So he hatched a plan.

Faithfully, for the next several weeks every Saturday he waited at the dance hall. Each time the door opened he’d look — the turn of her head vivid in his mind — only to be disappointed. For eight weeks he waited but no Dee came. For eight weeks, girls cajoled him and his buddies nudged him but he didn’t dance. He waited and watched the door in vain. 

No matter. He was working on a plan.

Now, two months later, August’s muggy weight has been replaced by an October crispness. That morning, the right weekend had arrived. Mac had held his own gaze in the bathroom mirror before carefully combing his hair. “Time to go,” he’d said softly

Now he stood on the same sidewalk outside the same porch in the cool sun of an October Saturday. The same mother looked down on him inquiringly.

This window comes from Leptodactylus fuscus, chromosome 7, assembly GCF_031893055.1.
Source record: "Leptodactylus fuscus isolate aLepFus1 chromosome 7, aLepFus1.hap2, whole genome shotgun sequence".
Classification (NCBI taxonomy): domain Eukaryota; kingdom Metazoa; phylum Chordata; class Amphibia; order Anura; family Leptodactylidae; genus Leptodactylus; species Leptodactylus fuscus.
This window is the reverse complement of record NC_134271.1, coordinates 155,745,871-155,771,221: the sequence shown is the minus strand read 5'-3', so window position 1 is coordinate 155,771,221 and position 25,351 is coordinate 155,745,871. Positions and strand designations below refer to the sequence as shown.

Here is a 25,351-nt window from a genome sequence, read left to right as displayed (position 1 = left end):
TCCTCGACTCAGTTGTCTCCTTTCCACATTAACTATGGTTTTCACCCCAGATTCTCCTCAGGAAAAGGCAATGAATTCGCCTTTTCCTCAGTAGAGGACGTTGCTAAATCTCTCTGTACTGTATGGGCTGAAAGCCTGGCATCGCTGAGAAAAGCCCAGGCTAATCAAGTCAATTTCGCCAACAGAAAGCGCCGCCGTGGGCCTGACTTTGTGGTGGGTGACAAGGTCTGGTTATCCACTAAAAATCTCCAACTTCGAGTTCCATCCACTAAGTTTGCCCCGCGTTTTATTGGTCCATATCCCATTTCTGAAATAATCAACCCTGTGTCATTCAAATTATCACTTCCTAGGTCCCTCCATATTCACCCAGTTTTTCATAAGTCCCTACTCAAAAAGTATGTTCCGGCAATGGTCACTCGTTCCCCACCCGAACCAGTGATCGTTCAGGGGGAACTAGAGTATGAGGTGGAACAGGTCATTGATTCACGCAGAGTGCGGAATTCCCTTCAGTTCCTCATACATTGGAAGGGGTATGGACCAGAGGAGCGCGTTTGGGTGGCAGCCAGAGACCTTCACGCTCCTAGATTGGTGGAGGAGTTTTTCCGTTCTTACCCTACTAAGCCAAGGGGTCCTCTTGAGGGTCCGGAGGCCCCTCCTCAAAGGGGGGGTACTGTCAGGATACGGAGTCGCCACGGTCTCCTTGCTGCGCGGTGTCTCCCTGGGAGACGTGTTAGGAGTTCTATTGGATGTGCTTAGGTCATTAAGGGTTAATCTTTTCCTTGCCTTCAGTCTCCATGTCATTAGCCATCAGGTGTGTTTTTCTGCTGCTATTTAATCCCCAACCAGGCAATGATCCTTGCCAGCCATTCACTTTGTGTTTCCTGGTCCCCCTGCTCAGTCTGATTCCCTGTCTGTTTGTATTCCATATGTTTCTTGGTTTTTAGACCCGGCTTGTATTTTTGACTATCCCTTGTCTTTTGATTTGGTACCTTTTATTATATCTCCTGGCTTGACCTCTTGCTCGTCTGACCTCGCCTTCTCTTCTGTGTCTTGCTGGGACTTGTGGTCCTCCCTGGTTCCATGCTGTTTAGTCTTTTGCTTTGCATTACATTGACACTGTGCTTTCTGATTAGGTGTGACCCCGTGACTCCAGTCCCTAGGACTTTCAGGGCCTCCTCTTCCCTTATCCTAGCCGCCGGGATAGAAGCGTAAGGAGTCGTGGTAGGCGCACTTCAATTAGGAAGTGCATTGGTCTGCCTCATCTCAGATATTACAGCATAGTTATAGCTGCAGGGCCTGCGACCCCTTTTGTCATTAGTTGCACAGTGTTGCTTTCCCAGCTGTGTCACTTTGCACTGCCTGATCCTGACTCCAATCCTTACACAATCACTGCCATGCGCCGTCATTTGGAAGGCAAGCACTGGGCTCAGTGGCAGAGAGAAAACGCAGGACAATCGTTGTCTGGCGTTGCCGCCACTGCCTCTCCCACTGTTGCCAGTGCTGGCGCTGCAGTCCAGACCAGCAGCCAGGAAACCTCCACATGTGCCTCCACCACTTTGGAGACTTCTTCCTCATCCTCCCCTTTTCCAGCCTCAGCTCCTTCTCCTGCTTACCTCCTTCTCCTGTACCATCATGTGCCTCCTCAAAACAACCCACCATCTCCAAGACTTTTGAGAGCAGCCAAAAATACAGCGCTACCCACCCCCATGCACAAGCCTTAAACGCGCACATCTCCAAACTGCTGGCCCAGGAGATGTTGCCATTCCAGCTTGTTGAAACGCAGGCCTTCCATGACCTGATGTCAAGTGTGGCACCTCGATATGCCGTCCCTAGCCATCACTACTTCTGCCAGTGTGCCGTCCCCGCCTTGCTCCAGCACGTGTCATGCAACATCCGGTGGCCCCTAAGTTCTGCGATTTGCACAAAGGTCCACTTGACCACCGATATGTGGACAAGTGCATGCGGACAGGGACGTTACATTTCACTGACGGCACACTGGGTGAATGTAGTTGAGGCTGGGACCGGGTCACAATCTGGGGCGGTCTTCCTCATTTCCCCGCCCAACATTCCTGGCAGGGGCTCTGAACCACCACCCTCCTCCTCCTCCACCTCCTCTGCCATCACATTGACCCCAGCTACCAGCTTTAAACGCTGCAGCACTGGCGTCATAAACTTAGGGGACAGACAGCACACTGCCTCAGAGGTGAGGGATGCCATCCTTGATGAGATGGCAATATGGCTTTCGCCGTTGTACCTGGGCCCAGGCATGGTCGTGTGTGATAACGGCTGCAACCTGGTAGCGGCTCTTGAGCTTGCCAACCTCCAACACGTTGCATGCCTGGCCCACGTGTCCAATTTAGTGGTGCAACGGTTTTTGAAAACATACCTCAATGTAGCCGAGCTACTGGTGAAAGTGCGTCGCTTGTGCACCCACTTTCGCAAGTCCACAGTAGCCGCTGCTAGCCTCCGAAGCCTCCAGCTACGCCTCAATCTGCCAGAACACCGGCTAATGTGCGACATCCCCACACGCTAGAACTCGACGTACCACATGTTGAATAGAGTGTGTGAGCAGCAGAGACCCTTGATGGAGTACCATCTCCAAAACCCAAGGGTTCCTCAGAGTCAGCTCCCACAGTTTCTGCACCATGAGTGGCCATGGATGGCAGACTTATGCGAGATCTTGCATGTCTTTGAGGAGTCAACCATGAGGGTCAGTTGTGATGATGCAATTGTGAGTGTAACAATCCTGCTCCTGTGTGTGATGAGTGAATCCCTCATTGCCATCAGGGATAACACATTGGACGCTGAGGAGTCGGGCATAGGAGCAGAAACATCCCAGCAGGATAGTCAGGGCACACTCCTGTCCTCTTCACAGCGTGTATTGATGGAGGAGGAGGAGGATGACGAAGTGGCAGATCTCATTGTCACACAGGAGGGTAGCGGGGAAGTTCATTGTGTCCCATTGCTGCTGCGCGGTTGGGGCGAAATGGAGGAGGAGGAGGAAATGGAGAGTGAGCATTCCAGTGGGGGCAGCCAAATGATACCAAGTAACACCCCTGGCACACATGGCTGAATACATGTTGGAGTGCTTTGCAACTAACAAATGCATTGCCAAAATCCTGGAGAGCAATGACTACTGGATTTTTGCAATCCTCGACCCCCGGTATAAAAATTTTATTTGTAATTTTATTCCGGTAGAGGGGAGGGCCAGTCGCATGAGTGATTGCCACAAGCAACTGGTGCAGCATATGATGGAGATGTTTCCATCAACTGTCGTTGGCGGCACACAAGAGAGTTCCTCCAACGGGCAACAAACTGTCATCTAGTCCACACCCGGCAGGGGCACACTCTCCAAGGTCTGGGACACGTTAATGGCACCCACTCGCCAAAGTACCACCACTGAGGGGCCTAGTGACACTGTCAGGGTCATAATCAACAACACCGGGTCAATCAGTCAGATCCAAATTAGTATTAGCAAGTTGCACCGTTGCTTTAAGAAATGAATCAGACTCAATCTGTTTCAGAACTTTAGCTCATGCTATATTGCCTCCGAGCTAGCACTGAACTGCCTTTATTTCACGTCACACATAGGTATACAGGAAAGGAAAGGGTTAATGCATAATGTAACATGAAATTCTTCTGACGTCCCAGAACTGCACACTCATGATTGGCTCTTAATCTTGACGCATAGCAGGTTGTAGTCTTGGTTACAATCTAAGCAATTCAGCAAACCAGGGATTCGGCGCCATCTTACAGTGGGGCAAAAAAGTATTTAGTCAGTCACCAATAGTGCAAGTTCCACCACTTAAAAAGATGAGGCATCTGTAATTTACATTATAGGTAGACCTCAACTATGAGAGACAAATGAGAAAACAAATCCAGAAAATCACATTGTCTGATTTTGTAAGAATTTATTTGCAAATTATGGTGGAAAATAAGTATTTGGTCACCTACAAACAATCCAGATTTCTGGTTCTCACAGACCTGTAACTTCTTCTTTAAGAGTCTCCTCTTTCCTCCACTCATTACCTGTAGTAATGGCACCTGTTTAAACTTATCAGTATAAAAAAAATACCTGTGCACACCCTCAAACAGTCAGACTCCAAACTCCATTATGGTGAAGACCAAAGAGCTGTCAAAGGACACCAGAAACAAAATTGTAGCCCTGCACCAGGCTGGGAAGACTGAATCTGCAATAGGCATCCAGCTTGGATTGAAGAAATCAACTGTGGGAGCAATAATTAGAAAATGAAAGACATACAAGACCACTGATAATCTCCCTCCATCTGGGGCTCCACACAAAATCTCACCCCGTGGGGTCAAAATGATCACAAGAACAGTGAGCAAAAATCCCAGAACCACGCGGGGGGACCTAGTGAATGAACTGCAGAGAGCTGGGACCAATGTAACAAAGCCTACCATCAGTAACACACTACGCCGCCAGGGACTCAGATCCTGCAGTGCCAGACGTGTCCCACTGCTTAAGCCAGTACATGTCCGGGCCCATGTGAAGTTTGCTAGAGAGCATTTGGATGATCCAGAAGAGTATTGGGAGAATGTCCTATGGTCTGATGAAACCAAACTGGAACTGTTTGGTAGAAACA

“M’am, is Dee home?” he said, smoothing his mustache. She peered at him and paused. He heard his heart beating wildly in his ears and hoped she couldn’t see the flush building at his neck. He twisted a different hat in his hands. He straightened, trying to look respectable, solemn even with this new mustache as a disguise.

“Hmmmm,” Dee’s mother said. Another heartless pause.

“Yes, yes she is,” and stepped aside to let him in. 

Love took a gamble! That was my grandfather, Mac, and grandmother, Dee. Thanks Mom for retelling the story to me!

How I’m Writing the Book (I’ve changed this heading from, “Steps I’m exploring to write a book” to "How I’m Writing the Book.” My goal was to increase the intensity of my commitment but mostly I’ve freaked myself out).